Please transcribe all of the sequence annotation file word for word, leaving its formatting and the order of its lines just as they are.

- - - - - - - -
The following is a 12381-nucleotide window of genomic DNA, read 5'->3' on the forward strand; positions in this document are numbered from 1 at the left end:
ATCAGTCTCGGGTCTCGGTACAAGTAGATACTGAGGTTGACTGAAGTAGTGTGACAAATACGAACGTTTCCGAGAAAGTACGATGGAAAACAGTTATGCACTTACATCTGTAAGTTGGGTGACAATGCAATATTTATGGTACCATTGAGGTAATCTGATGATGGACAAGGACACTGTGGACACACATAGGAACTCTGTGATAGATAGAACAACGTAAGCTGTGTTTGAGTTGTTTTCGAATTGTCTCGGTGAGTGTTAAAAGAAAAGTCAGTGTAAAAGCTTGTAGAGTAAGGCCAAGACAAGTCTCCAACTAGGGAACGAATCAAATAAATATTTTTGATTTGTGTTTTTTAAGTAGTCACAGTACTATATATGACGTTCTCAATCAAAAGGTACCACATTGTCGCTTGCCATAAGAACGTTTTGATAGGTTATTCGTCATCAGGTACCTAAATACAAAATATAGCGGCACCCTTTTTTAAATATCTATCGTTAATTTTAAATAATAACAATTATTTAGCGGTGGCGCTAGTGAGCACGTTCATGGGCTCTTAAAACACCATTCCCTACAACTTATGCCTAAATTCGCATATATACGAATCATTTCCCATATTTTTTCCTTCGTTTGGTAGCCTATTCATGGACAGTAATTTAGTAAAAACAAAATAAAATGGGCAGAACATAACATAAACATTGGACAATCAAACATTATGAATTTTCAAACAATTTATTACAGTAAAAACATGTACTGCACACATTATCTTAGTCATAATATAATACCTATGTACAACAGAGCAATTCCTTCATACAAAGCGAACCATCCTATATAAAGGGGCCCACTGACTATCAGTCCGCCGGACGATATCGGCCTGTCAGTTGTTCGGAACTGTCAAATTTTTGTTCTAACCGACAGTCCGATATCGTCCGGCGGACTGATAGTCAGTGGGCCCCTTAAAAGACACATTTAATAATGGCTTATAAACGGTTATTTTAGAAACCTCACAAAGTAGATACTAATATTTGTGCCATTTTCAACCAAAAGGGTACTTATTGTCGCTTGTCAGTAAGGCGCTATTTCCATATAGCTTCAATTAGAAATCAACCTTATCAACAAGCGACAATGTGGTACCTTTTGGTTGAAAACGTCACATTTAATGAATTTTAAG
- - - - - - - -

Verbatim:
The following is a 12381-nucleotide window of genomic DNA, read 5'->3' on the forward strand; positions in this document are numbered from 1 at the left end:
ATCAGTCTCGGGTCTCGGTACAAGTAGATACTGAGGTTGACTGAAGTAGTGTGACAAATACGAACGTTTCCGAGAAAGTACGATGGAAAACAGTTATGCACTTACATCTGTAAGTTGGGTGACAATGCAATATTTATGGTACCATTGAGGTAATCTGATGATGGACAAGGACACTGTGGACACACATAGGAACTCTGTGATAGATAGAACAACGTAAGCTGTGTTTGAGTTGTTTTCGAATTGTCTCGGTGAGTGTTAAAAGAAAAGTCAGTGTAAAAGCTTGTAGAGTAAGGCCAAGACAAGTCTCCAACTAGGGAACGAATCAAATAAATATTTTTGATTTGTGTTTTTTAAGTAGTCACAGTACTATATATGACGTTCTCAATCAAAAGGTACCACATTGTCGCTTGCCATAAGAACGTTTTGATAGGTTATTCGTCATCAGGTACCTAAATACAAAATATAGCGGCACCCTTTTTTAAATATCTATCGTTAATTTTAAATAATAACAATTATTTAGCGGTGGCGCTAGTGAGCACGTTCATGGGCTCTTAAAACACCATTCCCTACAACTTATGCCTAAATTCGCATATATACGAATCATTTCCCATATTTTTTCCTTCGTTTGGTAGCCTATTCATGGACAGTAATTTAGTAAAAACAAAATAAAATGGGCAGAACATAACATAAACATTGGACAATCAAACATTATGAATTTTCAAACAATTTATTACAGTAAAAACATGTACTGCACACATTATCTTAGTCATAATATAATACCTATGTACAACAGAGCAATTCCTTCATACAAAGCGAACCATCCTATATAAAGGGGCCCACTGACTATCAGTCCGCCGGACGATATCGGCCTGTCAGTTGTTCGGAACTGTCAAATTTTTGTTCTAACCGACAGTCCGATATCGTCCGGCGGACTGATAGTCAGTGGGCCCCTTAAAAGACACATTTAATAATGGCTTATAAACGGTTATTTTAGAAACCTCACAAAGTAGATACTAATATTTGTGCCATTTTCAACCAAAAGGGTACTTATTGTCGCTTGTCAGTAAGGCGCTATTTCCATATAGCTTCAATTAGAAATCAACCTTATCAACAAGCGACAATGTGGTACCTTTTGGTTGAAAACGTCACATTTAATGAATTTTAAG